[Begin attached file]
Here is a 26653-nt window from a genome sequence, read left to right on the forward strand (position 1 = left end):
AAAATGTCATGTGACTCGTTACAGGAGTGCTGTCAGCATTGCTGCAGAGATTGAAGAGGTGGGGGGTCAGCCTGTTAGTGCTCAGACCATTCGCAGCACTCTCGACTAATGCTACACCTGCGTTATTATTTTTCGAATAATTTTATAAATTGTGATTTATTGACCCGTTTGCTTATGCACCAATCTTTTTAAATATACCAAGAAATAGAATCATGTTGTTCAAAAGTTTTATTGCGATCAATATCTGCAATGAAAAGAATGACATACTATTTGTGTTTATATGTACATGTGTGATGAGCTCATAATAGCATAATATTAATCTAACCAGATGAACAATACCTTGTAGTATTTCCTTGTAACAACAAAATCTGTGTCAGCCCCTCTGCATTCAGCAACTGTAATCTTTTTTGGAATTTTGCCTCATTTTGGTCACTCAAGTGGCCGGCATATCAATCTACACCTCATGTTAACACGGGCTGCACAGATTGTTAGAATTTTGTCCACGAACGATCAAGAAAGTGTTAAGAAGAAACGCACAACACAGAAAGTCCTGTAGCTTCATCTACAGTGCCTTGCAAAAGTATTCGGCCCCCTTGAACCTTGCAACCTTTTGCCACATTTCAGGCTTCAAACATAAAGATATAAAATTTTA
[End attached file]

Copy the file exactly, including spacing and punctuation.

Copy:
Here is a 26653-nt window from a genome sequence, read left to right on the forward strand (position 1 = left end):
AAAATGTCATGTGACTCGTTACAGGAGTGCTGTCAGCATTGCTGCAGAGATTGAAGAGGTGGGGGGTCAGCCTGTTAGTGCTCAGACCATTCGCAGCACTCTCGACTAATGCTACACCTGCGTTATTATTTTTCGAATAATTTTATAAATTGTGATTTATTGACCCGTTTGCTTATGCACCAATCTTTTTAAATATACCAAGAAATAGAATCATGTTGTTCAAAAGTTTTATTGCGATCAATATCTGCAATGAAAAGAATGACATACTATTTGTGTTTATATGTACATGTGTGATGAGCTCATAATAGCATAATATTAATCTAACCAGATGAACAATACCTTGTAGTATTTCCTTGTAACAACAAAATCTGTGTCAGCCCCTCTGCATTCAGCAACTGTAATCTTTTTTGGAATTTTGCCTCATTTTGGTCACTCAAGTGGCCGGCATATCAATCTACACCTCATGTTAACACGGGCTGCACAGATTGTTAGAATTTTGTCCACGAACGATCAAGAAAGTGTTAAGAAGAAACGCACAACACAGAAAGTCCTGTAGCTTCATCTACAGTGCCTTGCAAAAGTATTCGGCCCCCTTGAACCTTGCAACCTTTTGCCACATTTCAGGCTTCAAACATAAAGATATAAAATTTTA